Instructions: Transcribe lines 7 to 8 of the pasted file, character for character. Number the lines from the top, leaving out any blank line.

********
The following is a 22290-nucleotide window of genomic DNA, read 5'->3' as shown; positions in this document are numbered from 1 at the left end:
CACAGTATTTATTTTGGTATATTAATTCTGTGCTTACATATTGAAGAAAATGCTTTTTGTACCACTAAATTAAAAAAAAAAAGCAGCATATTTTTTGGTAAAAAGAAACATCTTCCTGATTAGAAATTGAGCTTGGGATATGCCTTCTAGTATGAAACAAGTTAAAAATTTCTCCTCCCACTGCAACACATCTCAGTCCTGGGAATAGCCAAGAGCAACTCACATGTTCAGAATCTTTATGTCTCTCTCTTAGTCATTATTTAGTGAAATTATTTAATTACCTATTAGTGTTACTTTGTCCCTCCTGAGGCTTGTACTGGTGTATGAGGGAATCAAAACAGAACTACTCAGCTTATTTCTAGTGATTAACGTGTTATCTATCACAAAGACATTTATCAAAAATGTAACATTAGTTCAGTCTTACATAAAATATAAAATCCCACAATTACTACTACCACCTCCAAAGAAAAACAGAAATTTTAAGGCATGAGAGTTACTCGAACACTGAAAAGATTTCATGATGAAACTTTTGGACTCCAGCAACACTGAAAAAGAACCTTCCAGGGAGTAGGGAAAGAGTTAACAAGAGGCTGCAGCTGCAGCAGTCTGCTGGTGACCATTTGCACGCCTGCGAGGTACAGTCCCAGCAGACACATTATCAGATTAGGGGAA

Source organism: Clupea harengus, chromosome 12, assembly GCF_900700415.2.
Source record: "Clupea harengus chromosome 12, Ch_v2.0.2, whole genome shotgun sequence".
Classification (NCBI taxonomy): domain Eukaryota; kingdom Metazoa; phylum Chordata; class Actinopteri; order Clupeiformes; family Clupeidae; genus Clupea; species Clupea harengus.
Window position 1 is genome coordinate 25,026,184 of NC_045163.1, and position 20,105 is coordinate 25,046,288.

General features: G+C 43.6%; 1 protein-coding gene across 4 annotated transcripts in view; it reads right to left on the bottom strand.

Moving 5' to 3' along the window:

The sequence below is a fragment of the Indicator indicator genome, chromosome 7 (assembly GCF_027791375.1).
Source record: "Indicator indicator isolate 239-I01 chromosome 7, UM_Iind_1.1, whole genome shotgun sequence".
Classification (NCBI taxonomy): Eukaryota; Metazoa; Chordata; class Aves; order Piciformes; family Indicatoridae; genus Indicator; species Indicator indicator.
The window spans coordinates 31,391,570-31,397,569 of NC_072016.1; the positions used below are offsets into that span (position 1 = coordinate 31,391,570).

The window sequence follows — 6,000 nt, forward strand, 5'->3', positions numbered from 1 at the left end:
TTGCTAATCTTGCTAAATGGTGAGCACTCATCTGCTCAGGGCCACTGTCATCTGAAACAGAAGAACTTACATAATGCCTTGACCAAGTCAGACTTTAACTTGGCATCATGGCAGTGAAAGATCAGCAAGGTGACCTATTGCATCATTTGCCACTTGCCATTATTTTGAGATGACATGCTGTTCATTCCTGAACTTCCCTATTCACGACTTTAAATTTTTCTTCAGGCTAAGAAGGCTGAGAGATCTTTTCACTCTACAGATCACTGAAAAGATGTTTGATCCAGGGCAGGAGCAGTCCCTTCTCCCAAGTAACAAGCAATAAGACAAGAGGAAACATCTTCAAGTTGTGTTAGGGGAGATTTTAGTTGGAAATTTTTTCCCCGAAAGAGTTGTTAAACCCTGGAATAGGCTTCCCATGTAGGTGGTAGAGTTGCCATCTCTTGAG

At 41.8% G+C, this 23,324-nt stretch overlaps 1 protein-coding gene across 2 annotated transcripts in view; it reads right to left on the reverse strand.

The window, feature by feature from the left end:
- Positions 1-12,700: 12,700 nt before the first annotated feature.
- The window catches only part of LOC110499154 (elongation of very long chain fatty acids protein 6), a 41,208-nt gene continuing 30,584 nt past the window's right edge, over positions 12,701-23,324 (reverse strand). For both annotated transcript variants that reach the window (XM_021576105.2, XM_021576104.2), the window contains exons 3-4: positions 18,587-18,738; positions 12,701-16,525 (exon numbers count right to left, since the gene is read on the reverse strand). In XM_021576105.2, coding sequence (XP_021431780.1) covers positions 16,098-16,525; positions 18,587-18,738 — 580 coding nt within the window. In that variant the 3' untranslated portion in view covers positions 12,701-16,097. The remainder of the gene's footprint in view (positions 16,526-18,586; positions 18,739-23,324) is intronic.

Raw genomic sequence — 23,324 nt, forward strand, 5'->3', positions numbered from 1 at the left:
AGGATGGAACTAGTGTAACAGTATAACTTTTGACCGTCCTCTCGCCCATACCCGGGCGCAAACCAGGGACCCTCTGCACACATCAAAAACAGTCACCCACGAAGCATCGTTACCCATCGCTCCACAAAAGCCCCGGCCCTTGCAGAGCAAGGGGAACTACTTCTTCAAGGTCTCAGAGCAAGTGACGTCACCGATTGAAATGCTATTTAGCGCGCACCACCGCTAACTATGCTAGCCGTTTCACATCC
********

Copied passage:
General features: G+C 43.6%; 1 protein-coding gene across 4 annotated transcripts in view; it reads right to left on the bottom strand.

Moving 5' to 3' along the window: